Banana Production. Is the Investment Worthwhile?

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Banana Production. Is the Investment Worthwhile?

Banana cultivation plays a prominent economic role in many countries of the world, as it occupies an important position in global trade. From here, the economy of some countries, such as South America, depends on this agriculture, leading to the nomination “Banana Republic”.
The global production of bananas reaches approximately 115 million tons annually, with India coming first with about 22% of global production; Followed by China. As for the Arab countries, Egypt ranks first, followed by Morocco, Yemen and Lebanon (annual production of 70 thousand tons).

Bananas are a nutritionally rich fruit that is consumed all year round. Therefore, investing in its cultivation generates good profits and is often relatively safe, devoid of the risks afflicting some other crops whose results are not always guaranteed.

What motivates investment in this agriculture?

1- Active investment in the banana market throughout the year.
2- Prices are relatively stable compared to the prices of other commodities.
3- Achieving self-sufficiency in the local market and exporting the surplus to foreign markets.
4- Exploiting agricultural lands to increase production.
5- Contributing to revitalizing the economic cycle and increasing the national product from the revenues of the local agricultural sector.

The economic feasibility of banana cultivation

Banana cultivation in recent years is one of the most expensive cultivations. This is due to the increase in the prices of all production inputs, especially the prices of fertilizers and pesticides, in addition to energy prices and the increase in freight rates globally.
The cost of banana cultivation is calculated by calculating all expenses, which are determined as follows:

  1. Land rent
  2. Irrigation operations such as the means and systems used
    Fertilizers of all kinds, such as organic and mineral fertilizers, as well as soluble fertilizers with their trace elements and amino acids.
  3. Pesticides, especially nematicides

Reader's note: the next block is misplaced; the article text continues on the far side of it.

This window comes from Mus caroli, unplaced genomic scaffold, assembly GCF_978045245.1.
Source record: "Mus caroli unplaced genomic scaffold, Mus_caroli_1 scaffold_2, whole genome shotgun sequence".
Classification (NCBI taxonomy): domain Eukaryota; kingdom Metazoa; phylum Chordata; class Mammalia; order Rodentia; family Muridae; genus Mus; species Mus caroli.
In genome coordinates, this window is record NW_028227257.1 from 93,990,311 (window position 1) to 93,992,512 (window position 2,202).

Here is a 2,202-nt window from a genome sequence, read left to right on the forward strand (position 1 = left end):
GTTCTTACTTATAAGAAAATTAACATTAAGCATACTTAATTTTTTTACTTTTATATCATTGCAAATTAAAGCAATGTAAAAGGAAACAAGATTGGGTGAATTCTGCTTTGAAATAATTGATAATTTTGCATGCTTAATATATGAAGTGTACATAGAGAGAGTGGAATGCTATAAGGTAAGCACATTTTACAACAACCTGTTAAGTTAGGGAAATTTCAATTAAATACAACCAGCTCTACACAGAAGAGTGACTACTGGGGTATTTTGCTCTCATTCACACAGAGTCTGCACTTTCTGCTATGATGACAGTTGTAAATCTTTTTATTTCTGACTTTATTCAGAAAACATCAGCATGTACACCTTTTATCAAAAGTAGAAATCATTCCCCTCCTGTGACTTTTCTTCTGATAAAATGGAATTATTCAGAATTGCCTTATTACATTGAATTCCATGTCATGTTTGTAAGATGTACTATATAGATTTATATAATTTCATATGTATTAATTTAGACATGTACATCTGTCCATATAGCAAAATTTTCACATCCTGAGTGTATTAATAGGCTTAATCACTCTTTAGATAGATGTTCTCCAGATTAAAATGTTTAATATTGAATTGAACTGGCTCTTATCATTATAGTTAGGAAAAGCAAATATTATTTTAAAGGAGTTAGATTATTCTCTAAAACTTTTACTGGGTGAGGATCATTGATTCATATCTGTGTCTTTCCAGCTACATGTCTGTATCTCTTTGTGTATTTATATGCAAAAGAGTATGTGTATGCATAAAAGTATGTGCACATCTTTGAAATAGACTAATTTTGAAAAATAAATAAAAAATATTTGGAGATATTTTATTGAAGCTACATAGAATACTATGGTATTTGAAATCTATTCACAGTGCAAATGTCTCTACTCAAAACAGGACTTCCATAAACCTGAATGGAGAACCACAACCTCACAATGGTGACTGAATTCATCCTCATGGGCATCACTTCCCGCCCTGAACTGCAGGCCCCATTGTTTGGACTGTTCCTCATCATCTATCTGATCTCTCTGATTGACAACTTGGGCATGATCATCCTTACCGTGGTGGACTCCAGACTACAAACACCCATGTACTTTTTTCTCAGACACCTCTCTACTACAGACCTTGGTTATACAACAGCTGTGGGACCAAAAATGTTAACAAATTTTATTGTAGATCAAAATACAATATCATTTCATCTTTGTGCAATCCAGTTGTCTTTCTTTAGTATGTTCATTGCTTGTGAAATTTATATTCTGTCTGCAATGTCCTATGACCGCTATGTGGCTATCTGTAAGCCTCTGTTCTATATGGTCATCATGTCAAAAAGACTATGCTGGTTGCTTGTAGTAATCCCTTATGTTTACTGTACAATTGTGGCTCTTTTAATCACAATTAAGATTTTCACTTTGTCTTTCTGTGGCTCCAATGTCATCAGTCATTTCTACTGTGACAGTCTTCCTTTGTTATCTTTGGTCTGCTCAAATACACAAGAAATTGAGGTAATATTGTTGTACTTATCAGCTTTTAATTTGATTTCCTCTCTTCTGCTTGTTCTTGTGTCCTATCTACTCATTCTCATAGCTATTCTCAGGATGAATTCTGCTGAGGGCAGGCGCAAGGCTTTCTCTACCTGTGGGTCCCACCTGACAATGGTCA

4. Labor wages
  5. Marketing operations and the value of discounts on production
  6. Equipment consumption (irrigation network – protection network – production carriers – plastic if used)
  7. Banana seedlings

Economic feasibility per dunum (field farming)

Cost of cultivation
$300, ground rent
$350, fertilizers and pesticides
$150, fuel
$30, nylon bags
$100, labor
$930, total cost

Net production per acre 3500 kg
Average price per kilo (yearly) $0.35
Production revenue 3500 x $0.35 = $1225
Net amount achieved $ 1225 – $ 930 = $ 295 / acre

Economic feasibility per dunum (protected farming)

Cost of cultivation
700$ land rent
$350 fertilizer
$150 fuel
$30 for nylon bags
$100 labor
$1330 total cost

Net production per acre 5500 kilos
Average price per kilo is $0.40
Production revenue 5,500 x 0.40 = $2,200
Net amount 2200 $ – 1330 $ = 870 $ / acre

Note: We did not mention the cost of banana seedlings because of its low cost in relation to its eight-year cultivation period.

After reviewing the feasibility study of banana cultivation, we can conclude that this investment, despite the obvious increase in cost, is still economically feasible through the constant demand for this fruit in the local and foreign markets.
The only requirement is to provide the necessary technical needs as well as the favorable climatic and environmental conditions for this cultivation with a commitment and adherence to the success factors of this investment.

Maryse Bou Zeid

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